In space, no one can hear you flush. That's because in space, there are no toilets. While you may go about your life mostly unaffected by this, it is more of a challenge for our brave astronauts, dwelling in their space suits.
After all: when you gotta go, you gotta go. And sometimes you gotta go in a total vacuum.
Current space suits are worn for launch and entry activities and in-space activities to protect the crew from any unforeseen circumstances that the space environment can cause. An astronaut might find themselves in this suit for up to 10 hours at a time nominally for launch or landing, or up to 6 days if something catastrophic happens while in space.
The old standby solution consisted of diapers in case astronauts needed to relieve themselves. However, the diaper is a low-tech and very temporary solution. Most significantly, it doesn’t provide a healthy or protective option longer than one day.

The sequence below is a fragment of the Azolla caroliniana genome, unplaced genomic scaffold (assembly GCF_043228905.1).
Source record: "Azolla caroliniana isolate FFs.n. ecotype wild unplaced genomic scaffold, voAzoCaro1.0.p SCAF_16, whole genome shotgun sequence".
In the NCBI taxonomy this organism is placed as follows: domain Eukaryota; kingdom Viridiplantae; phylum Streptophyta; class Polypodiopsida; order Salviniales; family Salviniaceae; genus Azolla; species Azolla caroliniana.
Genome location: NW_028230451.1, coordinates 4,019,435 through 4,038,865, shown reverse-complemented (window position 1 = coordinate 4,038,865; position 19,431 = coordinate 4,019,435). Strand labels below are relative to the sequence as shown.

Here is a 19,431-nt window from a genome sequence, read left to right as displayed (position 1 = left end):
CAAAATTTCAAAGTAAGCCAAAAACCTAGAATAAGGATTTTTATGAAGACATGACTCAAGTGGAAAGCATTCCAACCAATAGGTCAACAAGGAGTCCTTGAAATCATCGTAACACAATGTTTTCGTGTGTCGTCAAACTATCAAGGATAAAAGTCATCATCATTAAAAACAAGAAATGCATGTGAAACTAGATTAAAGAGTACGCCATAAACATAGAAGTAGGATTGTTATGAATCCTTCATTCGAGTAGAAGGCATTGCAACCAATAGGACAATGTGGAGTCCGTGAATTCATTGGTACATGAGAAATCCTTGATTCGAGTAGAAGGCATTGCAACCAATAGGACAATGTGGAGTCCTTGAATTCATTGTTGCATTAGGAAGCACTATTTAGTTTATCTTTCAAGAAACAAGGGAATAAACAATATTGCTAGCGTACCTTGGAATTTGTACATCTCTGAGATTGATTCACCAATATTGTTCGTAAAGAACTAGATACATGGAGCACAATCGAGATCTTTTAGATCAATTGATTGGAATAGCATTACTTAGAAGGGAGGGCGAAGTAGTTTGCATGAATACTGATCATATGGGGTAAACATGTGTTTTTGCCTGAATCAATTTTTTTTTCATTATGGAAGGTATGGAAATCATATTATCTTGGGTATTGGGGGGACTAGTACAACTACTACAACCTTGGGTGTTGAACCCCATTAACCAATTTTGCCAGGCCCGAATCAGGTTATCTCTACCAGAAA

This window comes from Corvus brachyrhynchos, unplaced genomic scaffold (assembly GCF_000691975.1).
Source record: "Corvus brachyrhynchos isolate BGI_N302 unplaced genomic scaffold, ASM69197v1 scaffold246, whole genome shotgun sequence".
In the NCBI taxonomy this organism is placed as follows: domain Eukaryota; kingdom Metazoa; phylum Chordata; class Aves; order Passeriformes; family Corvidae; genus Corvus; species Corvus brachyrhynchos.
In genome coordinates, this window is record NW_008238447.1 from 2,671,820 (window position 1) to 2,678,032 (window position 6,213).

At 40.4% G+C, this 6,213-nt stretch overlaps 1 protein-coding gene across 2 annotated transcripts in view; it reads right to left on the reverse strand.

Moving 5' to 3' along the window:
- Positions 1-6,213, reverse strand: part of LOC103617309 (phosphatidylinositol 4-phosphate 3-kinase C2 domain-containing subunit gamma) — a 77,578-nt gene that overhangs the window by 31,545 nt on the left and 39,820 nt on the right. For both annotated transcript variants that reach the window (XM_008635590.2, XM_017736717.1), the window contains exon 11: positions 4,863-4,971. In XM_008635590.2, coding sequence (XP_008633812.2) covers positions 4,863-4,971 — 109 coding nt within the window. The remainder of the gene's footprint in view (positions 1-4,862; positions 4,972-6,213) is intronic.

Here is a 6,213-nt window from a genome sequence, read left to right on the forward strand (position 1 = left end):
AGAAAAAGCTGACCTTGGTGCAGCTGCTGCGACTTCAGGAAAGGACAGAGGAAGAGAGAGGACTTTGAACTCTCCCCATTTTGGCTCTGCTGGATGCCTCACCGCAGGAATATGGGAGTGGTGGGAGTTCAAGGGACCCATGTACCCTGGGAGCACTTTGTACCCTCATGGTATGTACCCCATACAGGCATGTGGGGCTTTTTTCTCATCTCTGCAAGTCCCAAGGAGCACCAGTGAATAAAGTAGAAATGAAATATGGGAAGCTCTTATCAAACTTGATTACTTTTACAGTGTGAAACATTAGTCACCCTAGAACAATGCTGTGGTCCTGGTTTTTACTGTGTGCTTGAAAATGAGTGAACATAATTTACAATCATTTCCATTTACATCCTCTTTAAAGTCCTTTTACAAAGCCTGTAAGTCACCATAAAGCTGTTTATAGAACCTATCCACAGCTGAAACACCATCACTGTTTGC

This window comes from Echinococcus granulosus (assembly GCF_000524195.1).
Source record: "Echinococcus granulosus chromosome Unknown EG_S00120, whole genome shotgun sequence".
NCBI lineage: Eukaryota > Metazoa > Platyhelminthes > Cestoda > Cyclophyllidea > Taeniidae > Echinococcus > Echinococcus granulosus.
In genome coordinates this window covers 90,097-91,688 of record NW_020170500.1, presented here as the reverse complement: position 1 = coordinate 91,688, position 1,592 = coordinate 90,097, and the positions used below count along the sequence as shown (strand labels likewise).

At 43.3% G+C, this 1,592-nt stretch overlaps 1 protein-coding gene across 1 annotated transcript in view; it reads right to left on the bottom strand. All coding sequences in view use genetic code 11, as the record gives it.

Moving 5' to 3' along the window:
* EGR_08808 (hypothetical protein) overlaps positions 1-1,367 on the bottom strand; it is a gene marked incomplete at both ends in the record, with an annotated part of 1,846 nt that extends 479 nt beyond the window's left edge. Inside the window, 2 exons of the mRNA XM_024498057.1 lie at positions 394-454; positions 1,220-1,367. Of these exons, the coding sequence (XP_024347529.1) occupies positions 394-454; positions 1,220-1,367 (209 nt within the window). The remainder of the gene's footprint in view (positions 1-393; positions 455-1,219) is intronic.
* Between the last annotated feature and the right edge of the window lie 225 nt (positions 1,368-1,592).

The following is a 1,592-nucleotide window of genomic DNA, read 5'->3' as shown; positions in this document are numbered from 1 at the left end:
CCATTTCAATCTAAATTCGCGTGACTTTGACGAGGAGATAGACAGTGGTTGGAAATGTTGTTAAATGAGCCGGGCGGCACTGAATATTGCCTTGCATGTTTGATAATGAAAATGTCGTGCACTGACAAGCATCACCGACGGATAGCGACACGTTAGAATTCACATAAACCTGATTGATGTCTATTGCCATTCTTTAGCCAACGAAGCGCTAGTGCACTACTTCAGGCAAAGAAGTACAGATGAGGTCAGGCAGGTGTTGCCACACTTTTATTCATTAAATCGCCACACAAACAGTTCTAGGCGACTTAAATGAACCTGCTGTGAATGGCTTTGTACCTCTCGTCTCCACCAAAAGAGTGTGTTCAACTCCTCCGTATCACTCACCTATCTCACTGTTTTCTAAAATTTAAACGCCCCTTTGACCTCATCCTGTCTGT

What this challenge set out to crowdsource was a complete system inside a space suit that collects human waste for up to 144 hours and routes it away from the body, without the use of hands. The system had to operate in the conditions of space - where solids, fluids, and gases float around in microgravity (what most of us think of as "zero gravity") and don't necessarily mix or act the way they would on earth. No small task there.
Ultimately, the system developed from this challenge will help keep astronauts alive and healthy over six days, or 144 hrs.